This state just became the first to protect Planned Parenthood from federal cuts

This state just became the first to protect Planned Parenthood from federal cuts

This state just became the first to protect Planned Parenthood from federal cuts

Thanks to a new law on the books, Maryland is the first state to protect Planned Parenthood from being defunded by Congress. The law, HB1083, passed on Thursday, would reallocate state dollars in case of Planned Parenthood funding cuts from Congress. Altogether, the bill takes two million dollars from the state’s Medicaid budget and $700,000 from the general fund to effectively support and guarantee funding for Maryland clinics.

Nearly 40,000 people visit Planned Parenthood in Maryland every year.

Thanks to this bill, all of those people can trust they’ll have access to affordable care when they need it.

But a victory in Maryland doesn’t mean the fight is over.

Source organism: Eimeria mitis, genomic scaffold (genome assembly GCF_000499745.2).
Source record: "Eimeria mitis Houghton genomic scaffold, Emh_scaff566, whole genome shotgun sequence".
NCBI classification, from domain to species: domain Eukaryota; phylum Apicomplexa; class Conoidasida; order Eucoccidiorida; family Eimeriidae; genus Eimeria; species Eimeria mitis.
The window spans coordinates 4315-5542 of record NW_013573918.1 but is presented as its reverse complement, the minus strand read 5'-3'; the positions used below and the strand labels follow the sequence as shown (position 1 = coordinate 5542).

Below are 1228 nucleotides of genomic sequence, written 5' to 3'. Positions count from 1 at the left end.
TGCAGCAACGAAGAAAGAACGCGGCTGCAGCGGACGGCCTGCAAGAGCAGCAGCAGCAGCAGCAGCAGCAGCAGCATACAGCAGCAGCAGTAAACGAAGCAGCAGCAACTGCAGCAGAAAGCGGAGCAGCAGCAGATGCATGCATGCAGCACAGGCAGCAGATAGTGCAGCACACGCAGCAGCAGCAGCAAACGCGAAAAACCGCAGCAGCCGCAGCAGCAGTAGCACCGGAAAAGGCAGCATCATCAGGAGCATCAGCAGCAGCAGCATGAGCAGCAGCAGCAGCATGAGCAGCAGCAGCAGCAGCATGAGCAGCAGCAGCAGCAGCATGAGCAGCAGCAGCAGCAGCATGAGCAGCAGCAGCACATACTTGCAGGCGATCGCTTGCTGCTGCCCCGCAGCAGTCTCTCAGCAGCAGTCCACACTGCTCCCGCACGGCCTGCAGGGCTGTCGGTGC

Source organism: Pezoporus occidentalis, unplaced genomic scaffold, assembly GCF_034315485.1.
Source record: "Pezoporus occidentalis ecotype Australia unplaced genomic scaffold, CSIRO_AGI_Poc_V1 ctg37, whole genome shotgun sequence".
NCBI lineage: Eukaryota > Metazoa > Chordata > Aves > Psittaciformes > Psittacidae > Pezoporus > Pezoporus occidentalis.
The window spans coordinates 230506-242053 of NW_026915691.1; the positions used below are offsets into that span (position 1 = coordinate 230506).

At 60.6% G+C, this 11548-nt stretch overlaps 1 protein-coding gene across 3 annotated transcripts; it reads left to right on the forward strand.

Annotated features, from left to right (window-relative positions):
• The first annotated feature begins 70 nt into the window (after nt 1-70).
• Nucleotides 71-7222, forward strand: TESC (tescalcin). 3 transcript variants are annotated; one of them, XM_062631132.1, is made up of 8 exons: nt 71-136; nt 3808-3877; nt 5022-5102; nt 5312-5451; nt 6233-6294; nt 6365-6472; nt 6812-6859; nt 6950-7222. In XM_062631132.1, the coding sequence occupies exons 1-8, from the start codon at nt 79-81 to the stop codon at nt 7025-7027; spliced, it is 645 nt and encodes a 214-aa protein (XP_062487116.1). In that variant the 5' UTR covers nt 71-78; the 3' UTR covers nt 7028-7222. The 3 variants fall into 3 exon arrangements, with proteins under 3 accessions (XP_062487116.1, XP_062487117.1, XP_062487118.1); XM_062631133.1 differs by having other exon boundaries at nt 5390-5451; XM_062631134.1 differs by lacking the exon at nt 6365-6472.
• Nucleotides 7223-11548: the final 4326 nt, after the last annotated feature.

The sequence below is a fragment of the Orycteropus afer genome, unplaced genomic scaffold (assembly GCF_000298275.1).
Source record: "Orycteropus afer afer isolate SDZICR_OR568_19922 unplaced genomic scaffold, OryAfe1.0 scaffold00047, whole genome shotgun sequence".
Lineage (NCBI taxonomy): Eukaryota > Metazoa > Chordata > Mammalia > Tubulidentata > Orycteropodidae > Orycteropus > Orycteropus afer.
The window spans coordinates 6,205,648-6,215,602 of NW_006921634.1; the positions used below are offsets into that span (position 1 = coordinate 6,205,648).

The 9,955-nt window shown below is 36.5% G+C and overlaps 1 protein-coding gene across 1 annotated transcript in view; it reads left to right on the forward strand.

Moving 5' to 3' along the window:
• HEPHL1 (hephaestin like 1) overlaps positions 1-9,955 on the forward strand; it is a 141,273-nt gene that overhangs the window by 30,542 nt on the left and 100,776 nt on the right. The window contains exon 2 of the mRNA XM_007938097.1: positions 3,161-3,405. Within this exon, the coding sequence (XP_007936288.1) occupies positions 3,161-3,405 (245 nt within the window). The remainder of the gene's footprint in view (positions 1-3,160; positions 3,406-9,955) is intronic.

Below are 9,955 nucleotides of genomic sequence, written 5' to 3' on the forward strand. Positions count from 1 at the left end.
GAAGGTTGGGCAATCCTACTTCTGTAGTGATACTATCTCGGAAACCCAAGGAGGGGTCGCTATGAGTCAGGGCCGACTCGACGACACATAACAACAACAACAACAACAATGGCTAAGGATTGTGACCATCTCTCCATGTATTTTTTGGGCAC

“As Marylanders, we must remember that a state solution does not change the fact that politicians in Congress are trying to prohibit millions of people from accessing care at Planned Parenthood,” Karen J. Nelson, the president and CEO of Planned Parenthood of Maryland, explained. “It’s incumbent on all of us to keep up the fight for women.”

After House Republicans failed to pass measures replacing Obamacare last month, PP funding was untouched, but without actual protections in place it won’t be safe. Anti-abortion supporters are pushing for a federal budget bill.

The opposition to Planned Parenthood is often due to abortion services. Opponents have “expressed concern” about “subsidizing abortion.” However, Planned Parenthood gives patients access to birth control and health-screening services as well.

And as Joanna Diamond of Planned Parenthood explained, “No federal funds go to abortion at all. All of them are [for] preventive health services, so we’re talking basic health care.”

It’s worth noting that HB1083 passed without the signature of Governor Larry Hogan.

It was one of 15 measures Governor Hogan allowed to pass without signing.

State Senator Richard S. Madaleno Jr. said, “Today, Maryland makes history…. While I wish our state didn’t need to fight the attacks on comprehensive health care by Congress, we are proud to stand up and protect access in Maryland.”

The historic bill will take effect July 1, 2017. In case of any congressional cuts, we’re glad at least one state has funding in place.